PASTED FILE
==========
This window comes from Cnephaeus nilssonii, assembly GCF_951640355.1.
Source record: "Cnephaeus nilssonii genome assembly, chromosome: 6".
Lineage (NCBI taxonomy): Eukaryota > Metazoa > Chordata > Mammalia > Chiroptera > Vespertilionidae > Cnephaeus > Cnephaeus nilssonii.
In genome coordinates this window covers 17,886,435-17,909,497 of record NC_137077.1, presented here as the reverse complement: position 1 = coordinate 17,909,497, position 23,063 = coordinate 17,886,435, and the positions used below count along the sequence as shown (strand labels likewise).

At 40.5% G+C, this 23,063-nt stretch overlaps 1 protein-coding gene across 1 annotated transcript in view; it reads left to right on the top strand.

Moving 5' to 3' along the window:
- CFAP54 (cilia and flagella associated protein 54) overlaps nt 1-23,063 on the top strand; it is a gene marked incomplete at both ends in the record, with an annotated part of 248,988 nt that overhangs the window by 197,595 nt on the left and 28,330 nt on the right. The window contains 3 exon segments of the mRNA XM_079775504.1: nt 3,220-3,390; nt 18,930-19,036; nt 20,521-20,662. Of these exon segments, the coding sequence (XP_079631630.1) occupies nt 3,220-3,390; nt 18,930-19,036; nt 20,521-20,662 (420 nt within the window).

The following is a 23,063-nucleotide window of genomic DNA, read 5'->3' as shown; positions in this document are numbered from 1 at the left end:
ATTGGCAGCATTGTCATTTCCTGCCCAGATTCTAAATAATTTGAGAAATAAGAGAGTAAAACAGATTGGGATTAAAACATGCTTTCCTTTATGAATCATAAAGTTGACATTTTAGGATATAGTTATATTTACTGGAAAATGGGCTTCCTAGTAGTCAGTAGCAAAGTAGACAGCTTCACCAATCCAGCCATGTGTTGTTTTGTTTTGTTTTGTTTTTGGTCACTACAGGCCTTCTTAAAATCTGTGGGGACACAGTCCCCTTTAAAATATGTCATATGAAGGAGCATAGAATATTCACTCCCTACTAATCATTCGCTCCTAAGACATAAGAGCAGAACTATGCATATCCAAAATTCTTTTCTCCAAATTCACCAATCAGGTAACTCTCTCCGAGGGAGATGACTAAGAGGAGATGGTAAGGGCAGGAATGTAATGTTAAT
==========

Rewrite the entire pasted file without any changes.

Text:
This window comes from Cnephaeus nilssonii, assembly GCF_951640355.1.
Source record: "Cnephaeus nilssonii genome assembly, chromosome: 6".
Lineage (NCBI taxonomy): Eukaryota > Metazoa > Chordata > Mammalia > Chiroptera > Vespertilionidae > Cnephaeus > Cnephaeus nilssonii.
In genome coordinates this window covers 17,886,435-17,909,497 of record NC_137077.1, presented here as the reverse complement: position 1 = coordinate 17,909,497, position 23,063 = coordinate 17,886,435, and the positions used below count along the sequence as shown (strand labels likewise).

At 40.5% G+C, this 23,063-nt stretch overlaps 1 protein-coding gene across 1 annotated transcript in view; it reads left to right on the top strand.

Moving 5' to 3' along the window:
- CFAP54 (cilia and flagella associated protein 54) overlaps nt 1-23,063 on the top strand; it is a gene marked incomplete at both ends in the record, with an annotated part of 248,988 nt that overhangs the window by 197,595 nt on the left and 28,330 nt on the right. The window contains 3 exon segments of the mRNA XM_079775504.1: nt 3,220-3,390; nt 18,930-19,036; nt 20,521-20,662. Of these exon segments, the coding sequence (XP_079631630.1) occupies nt 3,220-3,390; nt 18,930-19,036; nt 20,521-20,662 (420 nt within the window).

The following is a 23,063-nucleotide window of genomic DNA, read 5'->3' as shown; positions in this document are numbered from 1 at the left end:
ATTGGCAGCATTGTCATTTCCTGCCCAGATTCTAAATAATTTGAGAAATAAGAGAGTAAAACAGATTGGGATTAAAACATGCTTTCCTTTATGAATCATAAAGTTGACATTTTAGGATATAGTTATATTTACTGGAAAATGGGCTTCCTAGTAGTCAGTAGCAAAGTAGACAGCTTCACCAATCCAGCCATGTGTTGTTTTGTTTTGTTTTGTTTTTGGTCACTACAGGCCTTCTTAAAATCTGTGGGGACACAGTCCCCTTTAAAATATGTCATATGAAGGAGCATAGAATATTCACTCCCTACTAATCATTCGCTCCTAAGACATAAGAGCAGAACTATGCATATCCAAAATTCTTTTCTCCAAATTCACCAATCAGGTAACTCTCTCCGAGGGAGATGACTAAGAGGAGATGGTAAGGGCAGGAATGTAATGTTAAT